A carbon consumption tax. It seems simple. It’s right in the definition: a tax on carbon. But is it really that easy to implement?
Let’s start off with some definitions. The reality is that this tax is a fee that is imposed on the burning of carbon-based fuels, such as coal, oil, and gas. The tax would provide a way in which users of carbon fuels pay for climate damage caused by releasing carbon dioxide into the atmosphere. If this monetary disincentive is raised high enough, people are encouraged to switch to alternative, clean energy sources by making these options more economically rewarding. This helps the day to day person realize their impact on the environment.
A carbon price can help reduce greenhouse gas emissions by including the costs of climate change in economic decisions throughout the economy and can help spur investment and innovation in energy sources and new technologies that are less carbon intensive.
Even a mid-range carbon tax could generate $250 billion in annual revenue.
The revenue from pricing carbon can be used to reduce other taxes and can be done in a revenue-neutral way that moves away from taxing things we want more of (for example, employment or income) to taxing those we want less of (for example, greenhouse gas emissions). A carbon tax can also help to fund research and development on how to adapt to climate impacts or provide green job training or other support for industries or regions that are disproportionately affected by the carbon price, such as coal miners.This is an essential policy for reducing, and potentially eliminating the use of fossil fuels, the primary source of the deteriorating health of our climate.
Several countries have their own versions of a carbon tax. In the United States, there are federal and state taxes on gasoline and diesel, which are used to pay for road and transit projects. However, building upon this to create a carbon tax and directing it towards our environment is what proves to be difficult for lawmakers. The coal mining industry and politically powerful corporations such as Koch Industries oppose this reform. An example of this political hierarchy can be seen in Australia, which recently repealed carbon tax reform after a new conservative government came into power.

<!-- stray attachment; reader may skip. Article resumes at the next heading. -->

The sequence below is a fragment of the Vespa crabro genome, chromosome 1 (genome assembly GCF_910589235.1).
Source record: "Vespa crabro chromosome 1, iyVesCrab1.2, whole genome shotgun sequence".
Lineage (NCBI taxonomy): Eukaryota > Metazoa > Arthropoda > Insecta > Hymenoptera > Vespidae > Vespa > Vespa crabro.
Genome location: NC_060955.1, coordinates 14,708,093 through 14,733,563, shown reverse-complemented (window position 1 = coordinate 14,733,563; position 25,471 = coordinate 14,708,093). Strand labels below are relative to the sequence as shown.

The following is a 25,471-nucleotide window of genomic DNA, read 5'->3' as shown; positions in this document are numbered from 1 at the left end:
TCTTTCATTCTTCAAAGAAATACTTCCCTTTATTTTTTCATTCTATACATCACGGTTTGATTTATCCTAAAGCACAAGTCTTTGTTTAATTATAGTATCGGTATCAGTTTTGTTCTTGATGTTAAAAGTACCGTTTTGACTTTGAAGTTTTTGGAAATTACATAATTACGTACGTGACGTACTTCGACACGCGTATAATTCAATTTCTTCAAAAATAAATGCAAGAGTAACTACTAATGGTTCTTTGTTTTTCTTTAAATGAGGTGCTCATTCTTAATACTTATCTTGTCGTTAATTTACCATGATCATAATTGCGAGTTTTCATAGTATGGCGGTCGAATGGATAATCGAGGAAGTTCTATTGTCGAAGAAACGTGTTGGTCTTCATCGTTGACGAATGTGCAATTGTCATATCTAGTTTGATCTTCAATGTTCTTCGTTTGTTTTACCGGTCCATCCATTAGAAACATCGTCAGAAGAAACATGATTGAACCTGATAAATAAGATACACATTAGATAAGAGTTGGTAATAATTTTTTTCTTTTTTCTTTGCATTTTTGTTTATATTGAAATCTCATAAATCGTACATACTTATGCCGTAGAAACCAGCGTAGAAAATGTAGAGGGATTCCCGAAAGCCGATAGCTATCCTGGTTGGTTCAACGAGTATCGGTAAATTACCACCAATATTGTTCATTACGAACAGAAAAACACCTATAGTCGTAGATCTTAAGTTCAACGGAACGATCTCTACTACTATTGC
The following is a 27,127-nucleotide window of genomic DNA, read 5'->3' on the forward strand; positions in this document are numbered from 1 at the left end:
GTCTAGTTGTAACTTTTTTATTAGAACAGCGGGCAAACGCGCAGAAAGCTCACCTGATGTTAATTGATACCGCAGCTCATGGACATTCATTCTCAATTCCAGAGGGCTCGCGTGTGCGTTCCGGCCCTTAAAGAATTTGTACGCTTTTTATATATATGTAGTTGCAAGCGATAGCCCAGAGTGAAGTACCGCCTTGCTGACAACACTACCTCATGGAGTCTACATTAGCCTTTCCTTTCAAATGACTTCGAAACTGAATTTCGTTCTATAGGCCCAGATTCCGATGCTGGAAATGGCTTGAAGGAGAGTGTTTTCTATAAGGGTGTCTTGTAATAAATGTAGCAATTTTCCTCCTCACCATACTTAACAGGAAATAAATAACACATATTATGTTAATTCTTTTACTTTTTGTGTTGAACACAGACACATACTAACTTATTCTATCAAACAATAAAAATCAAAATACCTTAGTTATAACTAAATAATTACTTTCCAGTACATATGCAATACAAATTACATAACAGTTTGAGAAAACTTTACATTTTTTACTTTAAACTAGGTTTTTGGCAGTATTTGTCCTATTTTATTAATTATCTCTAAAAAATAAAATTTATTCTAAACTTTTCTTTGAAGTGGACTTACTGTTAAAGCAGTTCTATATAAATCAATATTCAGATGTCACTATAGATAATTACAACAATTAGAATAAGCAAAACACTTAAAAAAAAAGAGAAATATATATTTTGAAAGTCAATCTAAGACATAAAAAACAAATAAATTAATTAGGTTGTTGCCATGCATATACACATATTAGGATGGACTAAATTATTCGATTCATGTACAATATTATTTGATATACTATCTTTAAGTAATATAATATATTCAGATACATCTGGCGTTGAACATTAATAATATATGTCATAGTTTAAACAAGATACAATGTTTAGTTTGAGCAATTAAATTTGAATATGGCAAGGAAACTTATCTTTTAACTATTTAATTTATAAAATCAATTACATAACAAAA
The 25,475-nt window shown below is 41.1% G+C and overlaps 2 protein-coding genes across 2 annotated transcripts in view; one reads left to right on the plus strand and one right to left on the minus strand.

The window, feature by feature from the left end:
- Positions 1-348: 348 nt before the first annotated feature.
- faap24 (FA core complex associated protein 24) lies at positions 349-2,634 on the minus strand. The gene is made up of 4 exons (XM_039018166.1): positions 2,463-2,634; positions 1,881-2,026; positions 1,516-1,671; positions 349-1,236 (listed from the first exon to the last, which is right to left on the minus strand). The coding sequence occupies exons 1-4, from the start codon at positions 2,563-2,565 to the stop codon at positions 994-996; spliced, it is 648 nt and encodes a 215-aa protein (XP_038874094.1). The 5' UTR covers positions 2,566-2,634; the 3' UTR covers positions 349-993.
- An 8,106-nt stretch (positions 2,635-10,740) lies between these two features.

A big question is: How would this tax be implemented? Some versions of the carbon tax say that about 80% of United States emissions could be cut only be taxing only the top thousand taxpayers, and about 90% could be cut adding the general population at a modest rate.
So the real question is, do you think that a carbon tax is feasible? Is it too much to ask from everyday citizens, or is it a step in the right direction? With the carbon dioxide emissions from fossil fuel of the United States hovering at around 5 billion metric tons a year, even a mid-range carbon tax of $50 per metric ton would generate on the order of $250 billion in annual revenue. $250 billion is a lot and stresses the fact that if this tax were not designed or implemented well, there is plenty of room for error.
Want to learn more about the carbon tax, and some other debates around it? Check these links out!
More Blog Posts
Alliance For Climate Education Celebrates 10 Years Young
ACE was thrilled to bring our community together to celebrate 10 years of work to educate young people on the …Read More
Zero emissions. Zero excuses. Zero time left. We are the Class of 0000.
We are the Class of 0000, demanding zero emissions because we have zero time left to act and we will take zero excuses from our elected leaders.Read More
A New Chapter for ACE
I’m writing to share the bittersweet news that our Executive Director, Matt Lappé, has decided to step down from his …Read More